Sedimentation and Tectonics: Geologic History of the Appalachian Basin

Bosiljka Glumac
Smith College
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This culminating mini-project challenges students to utilize all the skills and knowledge acquired throughout the semester, thus effectively reviewing and summarizing many key concepts linking sedimentation and tectonics of the Appalachian basin.

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An undergraduate required course in sedimentary geology that meets twice as week for 1 hr 20 minutes, and once a week for 2 hrs 50 minutes for a total of 13 weeks and has up to 20 students.

Skills and concepts that students must have mastered

Students know how to examine and interpret both siliciclastic and carbonate sedimentary rocks, and are familiar with various depositional environments and the concept of sea level change. Students also know (or can learn from this activity) about major mechanisms of basin formation and subsidence in different plate tectonic settings.

How the activity is situated in the course

This is a culminating mini-project, which also helps students decipher the relationship between sedimentation and tectonics for two large projects whose final reports are due near the end of the semester: 1) Ordovician sedimentation and collisional tectonics, eastern New York; and 2) geologic history of a Mesozoic rift basin, central Massachusetts.


Content/concepts goals for this activity

Petrology of sedimentary rocks (review), interpretation of depositional environments (review), sea level change, stratigraphy, basin subsidence, sedimentation and tectonics.

Higher order thinking skills goals for this activity

Observational and interpretational skills; synthesis of information from multiple sources; visual representation and interpretation of information.

Other skills goals for this activity

Compilation of data and performing sediment backstripping analysis; construction and interpretation of graphs (burial or subsidence curves); working in groups.

Description of the activity/assignment

To demonstrate potential links between sedimentation and tectonics students first examine a suite of samples from the southern Appalachians with the goal of interpreting depositional environments and reconstructing a history of relative sea level change. Next, the students compile stratigraphic information for 5 different regions throughout the Appalachian basin and construct burial curves using a sediment backstripping program. The observations and conclusions about sea level change and variable basin subsidence rates are then related to possible tectonic causes to reconstruct the geologic history of the Appalachians.

Determining whether students have met the goals

Students complete and turn in two worksheets (see the actual assignment) together with copies of all five subsidence curves they constructed and interpreted (labeled). The students also use the ideas from this activity in finalizing their two other major projects (on Ordovician of New York, and Mesozoic of Massachusetts).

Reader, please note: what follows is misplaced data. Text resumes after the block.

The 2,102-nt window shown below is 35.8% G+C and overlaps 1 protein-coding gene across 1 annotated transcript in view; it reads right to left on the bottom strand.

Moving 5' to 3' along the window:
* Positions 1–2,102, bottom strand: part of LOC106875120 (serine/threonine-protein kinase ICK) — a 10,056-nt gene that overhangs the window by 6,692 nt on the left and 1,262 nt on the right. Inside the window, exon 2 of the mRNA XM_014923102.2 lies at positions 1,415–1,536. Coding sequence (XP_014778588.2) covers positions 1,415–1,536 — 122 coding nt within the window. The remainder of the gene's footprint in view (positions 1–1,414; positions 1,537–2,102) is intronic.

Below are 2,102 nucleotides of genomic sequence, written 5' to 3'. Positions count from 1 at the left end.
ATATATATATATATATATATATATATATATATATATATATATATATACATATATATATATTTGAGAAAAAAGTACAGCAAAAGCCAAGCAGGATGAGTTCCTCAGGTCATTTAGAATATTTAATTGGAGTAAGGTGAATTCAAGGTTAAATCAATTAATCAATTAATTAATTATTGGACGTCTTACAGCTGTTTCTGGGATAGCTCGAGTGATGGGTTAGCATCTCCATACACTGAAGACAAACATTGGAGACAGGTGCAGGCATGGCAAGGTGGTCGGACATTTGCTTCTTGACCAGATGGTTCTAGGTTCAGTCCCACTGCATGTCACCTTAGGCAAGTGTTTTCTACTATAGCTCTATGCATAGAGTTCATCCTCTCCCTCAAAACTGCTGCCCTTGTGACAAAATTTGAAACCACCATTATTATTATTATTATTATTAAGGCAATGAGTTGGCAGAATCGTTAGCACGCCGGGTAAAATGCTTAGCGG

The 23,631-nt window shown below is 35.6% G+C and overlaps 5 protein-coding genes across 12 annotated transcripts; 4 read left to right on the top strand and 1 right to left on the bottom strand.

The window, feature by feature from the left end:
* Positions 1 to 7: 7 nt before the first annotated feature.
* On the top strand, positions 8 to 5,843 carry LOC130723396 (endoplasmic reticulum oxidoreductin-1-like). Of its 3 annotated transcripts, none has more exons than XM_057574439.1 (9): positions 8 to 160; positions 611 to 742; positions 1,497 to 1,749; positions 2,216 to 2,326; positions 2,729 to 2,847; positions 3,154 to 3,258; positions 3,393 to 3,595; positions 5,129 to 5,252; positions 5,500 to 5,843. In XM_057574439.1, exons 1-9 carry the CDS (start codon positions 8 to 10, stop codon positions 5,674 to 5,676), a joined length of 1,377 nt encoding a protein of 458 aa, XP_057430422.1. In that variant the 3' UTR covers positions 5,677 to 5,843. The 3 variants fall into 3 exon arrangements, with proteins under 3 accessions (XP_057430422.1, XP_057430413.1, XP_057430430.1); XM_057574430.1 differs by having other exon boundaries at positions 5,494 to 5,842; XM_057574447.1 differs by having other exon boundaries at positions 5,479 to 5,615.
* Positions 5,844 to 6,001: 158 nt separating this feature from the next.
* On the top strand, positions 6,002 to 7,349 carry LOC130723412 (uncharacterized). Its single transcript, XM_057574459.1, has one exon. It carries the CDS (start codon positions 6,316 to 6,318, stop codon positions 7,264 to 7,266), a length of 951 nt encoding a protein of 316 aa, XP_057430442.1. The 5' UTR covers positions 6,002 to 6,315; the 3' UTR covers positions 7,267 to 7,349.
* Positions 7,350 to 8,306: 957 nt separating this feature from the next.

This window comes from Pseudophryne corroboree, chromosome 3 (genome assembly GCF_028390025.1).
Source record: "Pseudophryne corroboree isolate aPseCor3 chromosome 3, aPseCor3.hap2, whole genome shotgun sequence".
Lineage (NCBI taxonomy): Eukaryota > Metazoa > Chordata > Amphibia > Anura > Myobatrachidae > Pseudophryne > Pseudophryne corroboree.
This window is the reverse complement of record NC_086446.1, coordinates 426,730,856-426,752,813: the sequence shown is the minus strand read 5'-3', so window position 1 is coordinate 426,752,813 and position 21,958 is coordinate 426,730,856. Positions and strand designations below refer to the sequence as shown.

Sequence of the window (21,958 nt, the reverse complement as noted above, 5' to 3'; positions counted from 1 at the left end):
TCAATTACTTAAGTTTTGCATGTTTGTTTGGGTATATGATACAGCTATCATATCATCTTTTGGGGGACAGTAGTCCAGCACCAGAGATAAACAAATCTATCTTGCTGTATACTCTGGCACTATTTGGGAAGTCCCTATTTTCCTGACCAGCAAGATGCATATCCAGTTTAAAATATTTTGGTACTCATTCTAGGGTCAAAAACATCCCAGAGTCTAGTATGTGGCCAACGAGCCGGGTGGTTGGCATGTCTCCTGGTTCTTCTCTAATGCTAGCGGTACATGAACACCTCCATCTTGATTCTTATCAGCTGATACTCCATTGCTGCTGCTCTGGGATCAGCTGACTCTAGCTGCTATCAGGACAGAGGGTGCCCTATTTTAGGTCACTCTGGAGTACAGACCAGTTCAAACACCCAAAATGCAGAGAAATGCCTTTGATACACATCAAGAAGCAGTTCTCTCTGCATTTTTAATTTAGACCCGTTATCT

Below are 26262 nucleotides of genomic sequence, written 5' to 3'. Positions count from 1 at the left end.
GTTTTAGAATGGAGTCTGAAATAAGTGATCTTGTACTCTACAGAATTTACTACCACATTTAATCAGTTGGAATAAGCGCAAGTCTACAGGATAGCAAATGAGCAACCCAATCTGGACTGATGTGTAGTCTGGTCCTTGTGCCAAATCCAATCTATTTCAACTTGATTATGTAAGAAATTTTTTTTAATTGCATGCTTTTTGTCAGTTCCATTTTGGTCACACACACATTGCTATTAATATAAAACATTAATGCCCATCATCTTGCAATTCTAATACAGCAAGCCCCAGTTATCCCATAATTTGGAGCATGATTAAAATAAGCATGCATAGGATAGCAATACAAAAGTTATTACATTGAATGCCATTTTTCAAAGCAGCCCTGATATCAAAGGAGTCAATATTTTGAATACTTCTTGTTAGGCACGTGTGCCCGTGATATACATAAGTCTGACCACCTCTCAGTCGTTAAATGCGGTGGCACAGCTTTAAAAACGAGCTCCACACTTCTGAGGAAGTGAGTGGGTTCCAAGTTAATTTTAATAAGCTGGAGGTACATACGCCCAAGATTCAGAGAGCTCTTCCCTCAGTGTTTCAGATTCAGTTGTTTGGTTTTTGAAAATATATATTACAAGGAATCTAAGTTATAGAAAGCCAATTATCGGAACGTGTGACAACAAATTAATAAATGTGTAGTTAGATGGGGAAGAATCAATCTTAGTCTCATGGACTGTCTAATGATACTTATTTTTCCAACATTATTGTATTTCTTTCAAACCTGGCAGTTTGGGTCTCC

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Other Materials

Supporting references/URLs

Basin subsidence:

Allen, P.A., and Allen, J.R., 1990, Basin Analysis: Principles and Applications: Blackwell, 451 p.: Figure 1.12. The three basic mechanisms for basin subsidence (p. 14); and Figure 6.11. Sequence of diagrammatic cross-sections of the Appalachian foreland basins (p. 156).

Einsele, G., 1992, Sedimentary basins: Evolution, Facies, and Sediment Budget: Springer-Verlag, 628 p.: Figure 12.30. Model showing transition from remnant oceanic basin to foreland basin (p. 486).

Sediment backstripping:

Wilkerson, M.S., and Hsui, A.T., 1989, Application of sediment backstripping corrections for basin analysis using microcomputers: Journal of Geological Education, v. 37, p. 337-340.

Larrieu, T.L., 1995, Basin analysis with a spreadsheet: Journal of Geoscience Education, v. 43, p. 107-113

OSXBackstrip by Nestor Cardozo ( is freeware available from:

Tectonic history of the Appalachians:

Hatcher, R.D., Jr., 1989, Tectonic synthesis of the U.S. Appalachians, in Hatcher, R.D., Jr., Thomas, W.A., and Viele, G.W., eds., The Appalachian-Ouachita Orogen in the United States: The Geology of North America, v. F-2, p. 511-535. Focus on Figure 9.

Prothero, D.R., and Dott, R.H., 2004, Evolution of the Earth, 7th edition: McGraw Hill, 524 p.: Figure 11.36. Early Ordovician paleotectonic map showing inferred relationships of North America to Europe and Africa (p. 255); Figure 12.44. Paleotectonic map showing final closure of the proto-Atlantic (Iapetus) Ocean in middle Paleozoic time (p. 293); Figure 12.45. Hypothetical evolution of northern Appalachian-Caledonian orogenic system (p. 294); and Figure13.28. Hypothetical scenario for the evolution of the southern Appalachian orogenic belt (p. 320).

The Paleomap Project by Christopher R. Scotese (

Depositional history of eastern Tennessee:

Walker, K.R., (ed) 1985, The geologic history of the Thorn Hill Paleozoic Section (Cambrian-Mississippian), eastern Tennessee, SE-GSA Filed Trip 6: University of Tennessee, Department of Geological Sciences, Studies in Geology 10, 128 p.

Appalachian stratigraphy:

COSUNA Charts: Correlation of Stratigraphic Units of North America (COSUNA) Project by the American Association of Petroleum Geologists, 1985: Southern Appalachian region, and Northern Appalachian Region.